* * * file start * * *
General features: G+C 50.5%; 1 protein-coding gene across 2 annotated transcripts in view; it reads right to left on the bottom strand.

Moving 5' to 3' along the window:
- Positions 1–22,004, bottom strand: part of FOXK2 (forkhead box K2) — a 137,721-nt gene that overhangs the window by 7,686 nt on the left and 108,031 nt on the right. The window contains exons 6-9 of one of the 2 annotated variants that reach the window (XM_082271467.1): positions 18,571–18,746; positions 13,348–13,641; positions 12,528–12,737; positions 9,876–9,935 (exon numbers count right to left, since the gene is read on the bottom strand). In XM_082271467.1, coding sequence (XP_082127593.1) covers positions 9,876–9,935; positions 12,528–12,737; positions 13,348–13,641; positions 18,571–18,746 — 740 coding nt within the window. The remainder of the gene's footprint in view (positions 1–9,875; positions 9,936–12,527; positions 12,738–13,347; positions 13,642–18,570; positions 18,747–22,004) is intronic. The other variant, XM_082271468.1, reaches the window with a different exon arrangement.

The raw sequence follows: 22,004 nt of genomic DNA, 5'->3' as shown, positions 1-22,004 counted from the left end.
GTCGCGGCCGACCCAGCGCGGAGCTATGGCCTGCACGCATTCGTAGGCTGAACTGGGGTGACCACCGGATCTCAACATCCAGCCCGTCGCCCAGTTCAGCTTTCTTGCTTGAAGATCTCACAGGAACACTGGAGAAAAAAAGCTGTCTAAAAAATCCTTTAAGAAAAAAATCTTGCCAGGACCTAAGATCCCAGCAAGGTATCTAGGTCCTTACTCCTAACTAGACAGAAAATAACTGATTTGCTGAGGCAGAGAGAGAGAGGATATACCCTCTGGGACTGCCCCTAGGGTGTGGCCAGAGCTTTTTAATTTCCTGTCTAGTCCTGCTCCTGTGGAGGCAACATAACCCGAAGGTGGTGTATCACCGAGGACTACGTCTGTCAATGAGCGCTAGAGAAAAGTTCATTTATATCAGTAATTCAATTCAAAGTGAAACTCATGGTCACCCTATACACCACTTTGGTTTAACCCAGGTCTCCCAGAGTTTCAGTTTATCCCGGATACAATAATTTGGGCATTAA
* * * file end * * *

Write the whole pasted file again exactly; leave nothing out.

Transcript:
General features: G+C 50.5%; 1 protein-coding gene across 2 annotated transcripts in view; it reads right to left on the bottom strand.

Moving 5' to 3' along the window:
- Positions 1–22,004, bottom strand: part of FOXK2 (forkhead box K2) — a 137,721-nt gene that overhangs the window by 7,686 nt on the left and 108,031 nt on the right. The window contains exons 6-9 of one of the 2 annotated variants that reach the window (XM_082271467.1): positions 18,571–18,746; positions 13,348–13,641; positions 12,528–12,737; positions 9,876–9,935 (exon numbers count right to left, since the gene is read on the bottom strand). In XM_082271467.1, coding sequence (XP_082127593.1) covers positions 9,876–9,935; positions 12,528–12,737; positions 13,348–13,641; positions 18,571–18,746 — 740 coding nt within the window. The remainder of the gene's footprint in view (positions 1–9,875; positions 9,936–12,527; positions 12,738–13,347; positions 13,642–18,570; positions 18,747–22,004) is intronic. The other variant, XM_082271468.1, reaches the window with a different exon arrangement.

The raw sequence follows: 22,004 nt of genomic DNA, 5'->3' as shown, positions 1-22,004 counted from the left end.
GTCGCGGCCGACCCAGCGCGGAGCTATGGCCTGCACGCATTCGTAGGCTGAACTGGGGTGACCACCGGATCTCAACATCCAGCCCGTCGCCCAGTTCAGCTTTCTTGCTTGAAGATCTCACAGGAACACTGGAGAAAAAAAGCTGTCTAAAAAATCCTTTAAGAAAAAAATCTTGCCAGGACCTAAGATCCCAGCAAGGTATCTAGGTCCTTACTCCTAACTAGACAGAAAATAACTGATTTGCTGAGGCAGAGAGAGAGAGGATATACCCTCTGGGACTGCCCCTAGGGTGTGGCCAGAGCTTTTTAATTTCCTGTCTAGTCCTGCTCCTGTGGAGGCAACATAACCCGAAGGTGGTGTATCACCGAGGACTACGTCTGTCAATGAGCGCTAGAGAAAAGTTCATTTATATCAGTAATTCAATTCAAAGTGAAACTCATGGTCACCCTATACACCACTTTGGTTTAACCCAGGTCTCCCAGAGTTTCAGTTTATCCCGGATACAATAATTTGGGCATTAA